Kickback begins to get very interesting around level 19 when it can be used to top up your mana shield. The combination of the two nearly amounts to an automatic hp gain after each battle - this nicely makes up for the low base hit points. Here is when mage speed really kicks in - cheap, powerful spells (especially room spells - compare acid blast to firestorm) to kickback into manashield can enable our friendly mage to rest very rarely, compared to other classes.

The most important stats for a mage are intelligence, hit points, and mana. You must have 18 intelligence, or you'll flub spells far too often. Wear +int eq until you get a DC in the mail from Vryce (if mage is your first class), then train it up. There is some dispute over whether focusing your eq toward sickeningly huge amounts of mana or toward a hit point/mana balance is better. For general survivability purposes, I favor a balance. The reason is that damage that goes into your manashield takes more mana than it would take hitpoints without manashield, and fizzles at around 1/3 of your mana total. Excessive reliance on manashield tends to blunt your offensive capability, plus kill you very quickly when it fizzles. The only exception is when you are solo, have manashield, quite a lot of mana, and rooms full of many small or medium size mobs that you can kill without them fizzling your manashield (at about 1/3, it goes down). In those circumstances, by all means, go to mana mode, roomspell them all to death, let kickback feed the manashield, and watch all other classes go green with envy as you clear out the zone without resting at all. In either case, AC is also very important, for obvious reasons.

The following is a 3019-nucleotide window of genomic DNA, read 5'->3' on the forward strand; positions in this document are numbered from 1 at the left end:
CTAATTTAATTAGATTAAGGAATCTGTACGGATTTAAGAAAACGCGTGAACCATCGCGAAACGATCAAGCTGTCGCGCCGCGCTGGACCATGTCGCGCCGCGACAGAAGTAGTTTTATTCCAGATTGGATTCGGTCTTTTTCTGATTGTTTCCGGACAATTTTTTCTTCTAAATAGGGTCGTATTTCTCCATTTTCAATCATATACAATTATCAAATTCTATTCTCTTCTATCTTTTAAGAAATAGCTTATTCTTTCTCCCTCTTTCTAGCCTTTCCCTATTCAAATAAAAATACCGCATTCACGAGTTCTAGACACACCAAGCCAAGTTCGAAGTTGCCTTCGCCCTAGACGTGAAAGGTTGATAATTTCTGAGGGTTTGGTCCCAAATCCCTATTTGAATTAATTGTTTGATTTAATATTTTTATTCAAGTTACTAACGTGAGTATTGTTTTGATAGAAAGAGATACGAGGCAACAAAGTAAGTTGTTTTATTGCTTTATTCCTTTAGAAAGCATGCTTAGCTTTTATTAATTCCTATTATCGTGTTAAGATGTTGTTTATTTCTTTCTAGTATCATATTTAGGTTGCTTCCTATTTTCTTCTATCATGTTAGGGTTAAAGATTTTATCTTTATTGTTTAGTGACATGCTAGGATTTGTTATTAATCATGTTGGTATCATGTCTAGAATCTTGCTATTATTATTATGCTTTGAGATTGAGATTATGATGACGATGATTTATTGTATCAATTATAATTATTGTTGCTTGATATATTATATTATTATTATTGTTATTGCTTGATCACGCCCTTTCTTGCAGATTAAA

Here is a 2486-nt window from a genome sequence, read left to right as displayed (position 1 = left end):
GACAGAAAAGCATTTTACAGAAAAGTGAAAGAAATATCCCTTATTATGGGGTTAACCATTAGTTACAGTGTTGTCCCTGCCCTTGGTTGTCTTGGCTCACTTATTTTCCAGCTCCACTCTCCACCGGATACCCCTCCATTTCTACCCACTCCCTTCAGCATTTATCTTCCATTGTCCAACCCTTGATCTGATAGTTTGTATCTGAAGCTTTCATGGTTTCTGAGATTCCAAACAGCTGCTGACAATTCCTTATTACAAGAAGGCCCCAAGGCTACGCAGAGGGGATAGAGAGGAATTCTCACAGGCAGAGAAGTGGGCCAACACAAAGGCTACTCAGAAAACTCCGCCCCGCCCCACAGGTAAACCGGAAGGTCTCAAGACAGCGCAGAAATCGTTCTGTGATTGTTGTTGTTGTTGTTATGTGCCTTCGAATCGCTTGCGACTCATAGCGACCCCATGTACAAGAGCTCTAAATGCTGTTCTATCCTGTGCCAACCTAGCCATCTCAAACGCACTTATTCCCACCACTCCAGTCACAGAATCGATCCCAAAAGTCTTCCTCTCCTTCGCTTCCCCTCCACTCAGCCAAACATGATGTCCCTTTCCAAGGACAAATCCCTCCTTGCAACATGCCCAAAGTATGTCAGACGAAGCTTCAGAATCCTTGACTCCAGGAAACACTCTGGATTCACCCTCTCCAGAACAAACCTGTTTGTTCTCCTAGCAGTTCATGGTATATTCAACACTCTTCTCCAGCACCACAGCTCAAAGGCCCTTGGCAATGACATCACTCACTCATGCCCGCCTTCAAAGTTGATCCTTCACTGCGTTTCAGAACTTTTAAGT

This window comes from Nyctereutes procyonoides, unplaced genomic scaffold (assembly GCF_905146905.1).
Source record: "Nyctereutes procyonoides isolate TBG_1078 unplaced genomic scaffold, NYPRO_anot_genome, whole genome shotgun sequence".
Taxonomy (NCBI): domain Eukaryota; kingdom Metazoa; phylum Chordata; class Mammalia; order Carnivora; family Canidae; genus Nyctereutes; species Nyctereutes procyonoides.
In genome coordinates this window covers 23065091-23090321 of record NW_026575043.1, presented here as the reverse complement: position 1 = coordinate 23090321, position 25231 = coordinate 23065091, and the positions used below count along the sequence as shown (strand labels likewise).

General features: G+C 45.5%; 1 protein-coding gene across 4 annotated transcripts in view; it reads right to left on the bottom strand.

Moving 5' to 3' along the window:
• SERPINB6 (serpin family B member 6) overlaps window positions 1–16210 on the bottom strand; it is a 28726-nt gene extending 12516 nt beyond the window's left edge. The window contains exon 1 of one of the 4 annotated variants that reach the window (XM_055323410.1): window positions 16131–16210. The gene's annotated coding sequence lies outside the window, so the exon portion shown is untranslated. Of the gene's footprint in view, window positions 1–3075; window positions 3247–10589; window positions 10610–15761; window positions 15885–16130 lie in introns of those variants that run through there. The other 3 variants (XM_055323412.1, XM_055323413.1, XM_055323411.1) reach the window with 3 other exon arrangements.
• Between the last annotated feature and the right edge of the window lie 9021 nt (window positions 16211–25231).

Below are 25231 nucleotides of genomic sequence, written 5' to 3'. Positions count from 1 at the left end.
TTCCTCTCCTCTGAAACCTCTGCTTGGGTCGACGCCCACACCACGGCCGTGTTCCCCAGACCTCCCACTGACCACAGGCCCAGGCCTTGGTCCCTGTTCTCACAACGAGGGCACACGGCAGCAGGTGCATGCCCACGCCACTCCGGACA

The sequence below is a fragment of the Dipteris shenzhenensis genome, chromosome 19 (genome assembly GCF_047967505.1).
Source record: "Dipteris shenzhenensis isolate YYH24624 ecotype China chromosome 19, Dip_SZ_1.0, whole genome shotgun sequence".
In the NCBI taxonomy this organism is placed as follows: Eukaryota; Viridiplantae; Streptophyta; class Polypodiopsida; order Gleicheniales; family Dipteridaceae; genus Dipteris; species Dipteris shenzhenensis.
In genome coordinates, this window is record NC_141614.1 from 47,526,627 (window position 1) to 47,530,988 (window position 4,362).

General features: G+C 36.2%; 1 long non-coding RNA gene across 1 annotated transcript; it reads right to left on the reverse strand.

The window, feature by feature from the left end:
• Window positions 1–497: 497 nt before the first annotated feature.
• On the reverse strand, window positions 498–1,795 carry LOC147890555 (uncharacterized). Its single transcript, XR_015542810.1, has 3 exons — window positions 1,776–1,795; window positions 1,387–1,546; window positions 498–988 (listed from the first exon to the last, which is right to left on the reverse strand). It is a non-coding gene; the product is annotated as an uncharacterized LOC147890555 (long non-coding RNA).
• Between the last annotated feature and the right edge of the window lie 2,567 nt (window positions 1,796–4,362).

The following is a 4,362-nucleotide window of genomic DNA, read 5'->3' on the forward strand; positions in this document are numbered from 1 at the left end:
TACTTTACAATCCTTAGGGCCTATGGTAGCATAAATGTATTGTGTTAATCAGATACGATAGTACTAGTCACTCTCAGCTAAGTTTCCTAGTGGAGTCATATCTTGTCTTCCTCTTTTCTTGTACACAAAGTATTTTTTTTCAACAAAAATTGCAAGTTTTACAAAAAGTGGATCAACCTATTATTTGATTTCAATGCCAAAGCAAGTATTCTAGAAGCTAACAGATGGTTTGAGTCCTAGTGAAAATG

Most people agree that the wise mage chooses an evil alignment. Evil provides energy drain, a very useful spell for mid-combat mana recovery in a protracted battle, and much of the best high-level hit point/mana equipment. Go evil. If you do not go evil then go good - many mobs you meet are evil and this will give you the best kickback. Neutral is by far the worst, because you lose energy drain, have almost no good eq and get abysmal kickback to boot.

The Solo Xping Mage

The guiding principle of the solo mage is "don't bite off more than you can chew". You're not a cleric, with sanctuary and heal to help take on hard-hitting mobs, nor are you a thief with backstab, great ac and dodge, or a warrior with great hp and parry. You are a mage, and your only special protective function before level 27, manashield, takes away your damage-dealing capacity unless you work in some quick kills for kickback. In short, you will die if you mess with the big mobs. Think quantity, not quality. Kickback, and those devastating cheap room spells, indicate that you should be killing more smaller mobs faster than the other three classes. With invisibility and shield room there's little excuse to fight most of the huge ones.